Okay, heres my list. Mouniers The Spoil of the Violent hit me like a ton of bricks when I read an excerpt from it in Joe Cunneens great journal Cross Currents.In poetry, one of my favorites, Johnsons The Vanity of Human Wishes was always the final text I taught in eighteenth century lit courses, and the students loved it, too. But Id have to include most anything by Hopkins, Book 24 of the Iliad in the Lattimore translation, and Eliots Murder in the Cathedral" which I first read in a course at Fordham with Erwin Geissman, the best teacher I ever had.And then there were the wonderfully humane Dutch Catechism, (A New Catechism by the Dutch Bishops), Noonans rich book on Contraception, and various of Rahners Theological Investigations, especially vol. 20, Concern for the Church.More recently, McCabes God Matters, and God Still Matters. And Browns The Death of the Messiah.And of course over fifty years of Commonweal.

Quck response to Kathy from a quick look as I rush off to a meeting - is this relevant? Barry and Ann speak of John of the Cross, Teresa, Eckhart, Beatrice, Bonaventure, Bernard, Roesbruck (sp?), and many others."Language falters in the attempt to explain the love of the unitive stage. Language is necessarily complex. It is always moving from expressed meaning to unexpressed, from denotation to connotation. In the way we usually talk to each other and to ourselves, we search for resonances, for layers and layers of meaning that will perhaps bring us eventually to truth or some part of truth.But as all of us know who have done the kind of thinking that is closely tied to feeling, words and feelings do not say it all for us. There are underlying thought-feelings, of feeling-thoughts for which there simply are no verbal or syntactical equivalents. We must go beyond words, confiding ourselves to God, letting God help us lift our hearts to him in silence and sometimes even without images."

Thanks, Carolyn, that helps.Jan van Ruysbroeck. Tauler, too, I would think.

Excellent topic. I will have to pursue some of the books mentioned - others I have read and wholeheartedly agree. Certainly Gilson was great as I studied as an undergrad although I gravitate more towards the modern existentialists.Certainly Thomas Merton has always been a font of wisdom for me.Meister Eckhart articulated mystical experiences that resonated with my own experience in a way that has deepened my meditation and 'active' life in more ways that I can mention.I recall reading Tolstoy's 'Resurrection' which introduced me to the entire corpus of Russian literature which has remained. Recently I have discovered the philosopher/theologian Berdyaev and am very impressed.Bernanos' Diary of a Country Priest.I have never been able to cultivate a taste for poetry until coming across Emily Dickinson - what a beautiful spirit!!The letters of Flanery O'connor gave me a lot of comfort when I was disillusioned with the Catholic Church and her representatives.Ulanov does sound interesting and I will look that up.First post. Look forward to 'hearing' and reading from everyone in the future.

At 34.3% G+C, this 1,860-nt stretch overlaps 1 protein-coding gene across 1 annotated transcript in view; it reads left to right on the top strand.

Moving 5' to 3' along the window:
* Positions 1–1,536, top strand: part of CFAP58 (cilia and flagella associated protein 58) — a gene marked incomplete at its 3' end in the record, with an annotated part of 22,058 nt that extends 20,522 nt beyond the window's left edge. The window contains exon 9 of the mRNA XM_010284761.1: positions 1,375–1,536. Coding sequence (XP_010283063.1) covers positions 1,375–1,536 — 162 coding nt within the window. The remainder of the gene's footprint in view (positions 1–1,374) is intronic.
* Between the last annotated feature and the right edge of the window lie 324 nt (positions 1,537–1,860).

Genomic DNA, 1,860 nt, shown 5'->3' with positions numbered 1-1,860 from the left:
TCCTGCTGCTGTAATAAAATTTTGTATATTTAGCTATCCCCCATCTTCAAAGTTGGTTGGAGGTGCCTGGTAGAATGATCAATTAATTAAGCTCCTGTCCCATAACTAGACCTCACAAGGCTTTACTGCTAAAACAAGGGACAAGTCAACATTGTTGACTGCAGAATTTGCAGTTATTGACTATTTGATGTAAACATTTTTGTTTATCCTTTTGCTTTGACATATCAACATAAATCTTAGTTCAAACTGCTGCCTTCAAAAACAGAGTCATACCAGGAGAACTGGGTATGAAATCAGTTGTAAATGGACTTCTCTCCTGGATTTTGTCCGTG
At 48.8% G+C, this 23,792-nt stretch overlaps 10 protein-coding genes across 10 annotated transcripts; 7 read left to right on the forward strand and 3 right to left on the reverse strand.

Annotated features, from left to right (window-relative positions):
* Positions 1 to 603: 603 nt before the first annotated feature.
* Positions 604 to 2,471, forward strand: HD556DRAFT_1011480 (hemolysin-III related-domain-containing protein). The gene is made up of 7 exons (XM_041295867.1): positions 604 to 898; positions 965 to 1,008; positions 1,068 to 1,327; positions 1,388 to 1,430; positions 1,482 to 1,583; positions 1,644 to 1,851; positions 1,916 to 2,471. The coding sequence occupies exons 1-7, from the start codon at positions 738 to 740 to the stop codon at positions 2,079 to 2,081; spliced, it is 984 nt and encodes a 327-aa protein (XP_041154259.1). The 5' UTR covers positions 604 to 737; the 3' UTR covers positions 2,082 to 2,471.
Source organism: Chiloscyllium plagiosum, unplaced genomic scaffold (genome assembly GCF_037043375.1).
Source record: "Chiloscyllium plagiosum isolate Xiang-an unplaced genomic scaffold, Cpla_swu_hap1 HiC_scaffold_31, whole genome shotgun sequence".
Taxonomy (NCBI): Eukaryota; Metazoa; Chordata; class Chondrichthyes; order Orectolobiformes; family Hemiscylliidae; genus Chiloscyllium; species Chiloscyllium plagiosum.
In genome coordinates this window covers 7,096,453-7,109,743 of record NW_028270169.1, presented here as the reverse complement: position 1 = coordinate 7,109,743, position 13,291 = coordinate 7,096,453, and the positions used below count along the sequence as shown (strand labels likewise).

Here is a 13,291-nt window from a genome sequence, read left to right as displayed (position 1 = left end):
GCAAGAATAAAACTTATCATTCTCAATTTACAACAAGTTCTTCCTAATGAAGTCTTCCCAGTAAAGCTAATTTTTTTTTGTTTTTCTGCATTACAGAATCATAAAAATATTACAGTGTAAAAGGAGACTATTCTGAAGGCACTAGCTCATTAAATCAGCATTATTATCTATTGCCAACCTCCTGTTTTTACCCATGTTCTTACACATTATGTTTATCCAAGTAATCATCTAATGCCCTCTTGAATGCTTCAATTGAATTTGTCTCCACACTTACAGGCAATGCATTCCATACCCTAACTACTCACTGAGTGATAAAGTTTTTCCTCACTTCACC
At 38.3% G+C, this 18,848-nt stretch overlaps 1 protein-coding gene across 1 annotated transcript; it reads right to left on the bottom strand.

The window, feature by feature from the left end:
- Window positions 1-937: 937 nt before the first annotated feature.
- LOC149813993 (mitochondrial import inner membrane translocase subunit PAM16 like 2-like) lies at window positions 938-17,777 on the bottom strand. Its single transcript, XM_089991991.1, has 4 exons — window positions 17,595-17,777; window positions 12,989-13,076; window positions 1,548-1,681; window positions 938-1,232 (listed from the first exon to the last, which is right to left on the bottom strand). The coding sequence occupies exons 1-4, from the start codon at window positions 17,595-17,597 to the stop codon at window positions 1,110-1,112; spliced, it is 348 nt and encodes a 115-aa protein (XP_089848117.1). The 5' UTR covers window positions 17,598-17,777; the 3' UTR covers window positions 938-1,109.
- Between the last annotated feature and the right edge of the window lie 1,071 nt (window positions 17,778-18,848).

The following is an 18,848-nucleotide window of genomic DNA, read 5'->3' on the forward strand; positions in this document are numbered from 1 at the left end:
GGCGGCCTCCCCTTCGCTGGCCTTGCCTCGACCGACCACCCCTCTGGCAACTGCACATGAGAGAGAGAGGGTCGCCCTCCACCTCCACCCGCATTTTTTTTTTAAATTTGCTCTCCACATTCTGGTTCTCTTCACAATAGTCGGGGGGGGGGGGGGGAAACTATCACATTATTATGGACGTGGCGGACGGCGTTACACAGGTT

Michael Hovey brought back some "great" memories from my Aspirant days in the convent. Life changing, however, The Little Prince byAntoine De Saint-Esupe'ry.

Carolyn Disco mentioned The Last Essays of George Bernanos, edited by Barry and Joan Ulanov.It was a very important book for me. I came across it 42 years ago in Iraq, where I was teaching and coaching (as a layman) at a Jesuit high school in Baghdad. One Sunday afternoon I headed across town to the Jesuit university. While browsing in the stacks, I came across The Last Essays. Having read The Diary of a Country Priest, I decided to take a look at it. What I most remember was a quote from an essay titled (I think) Freedom and Conscience. It said (more or less): There is one thing worse than dying: it is to die deceived. It seems to me that I can help you, and that we can help each other, not to be deceived or at least, to be deceived as little as possible. Id say thats one of the things were trying to do on this blog: help each other to be deceived as little as possible.

Several books come to mind, a couple of which have been mentioned in this post (Lonergan's Insight, Dostoevsky).But I must single out one book -- it is a collection of essays by Walker Percy entitled "Signposts in a Strange Land." I have often said that if I were stranded on an island, this would be a book that I would like to have a mixture of reflections on literature, science, semiotics, morality and religion. I find myself revisiting these essays often for a good laugh, for kernels of wisdom, and more profoundly for some suggestions on how to navigate the complexity of 21st Century existence marked as it is by war, consumerism, boredom, technology, sentimentality, etc. Percy has the ability to hold together both a realism about the human condition (with a hint of cynicism and lot of humor) and Christian hope.When I read the follow passage from Ron Hansens A Stay Against Confusion, I thought of Walker Percy: A faith-inspired fiction squarely faces the imponderables of life, and in the fiction writers radical self-confrontation may even confess to desolation and doubt. Such fiction is instinctive rather than conformist, intuitive rather than calculated; it features vital characters rather than comforting types, offers freedom and anomaly rather than foregone conclusions, invites thoughtfulness not through rational argument, but through asking the right questions.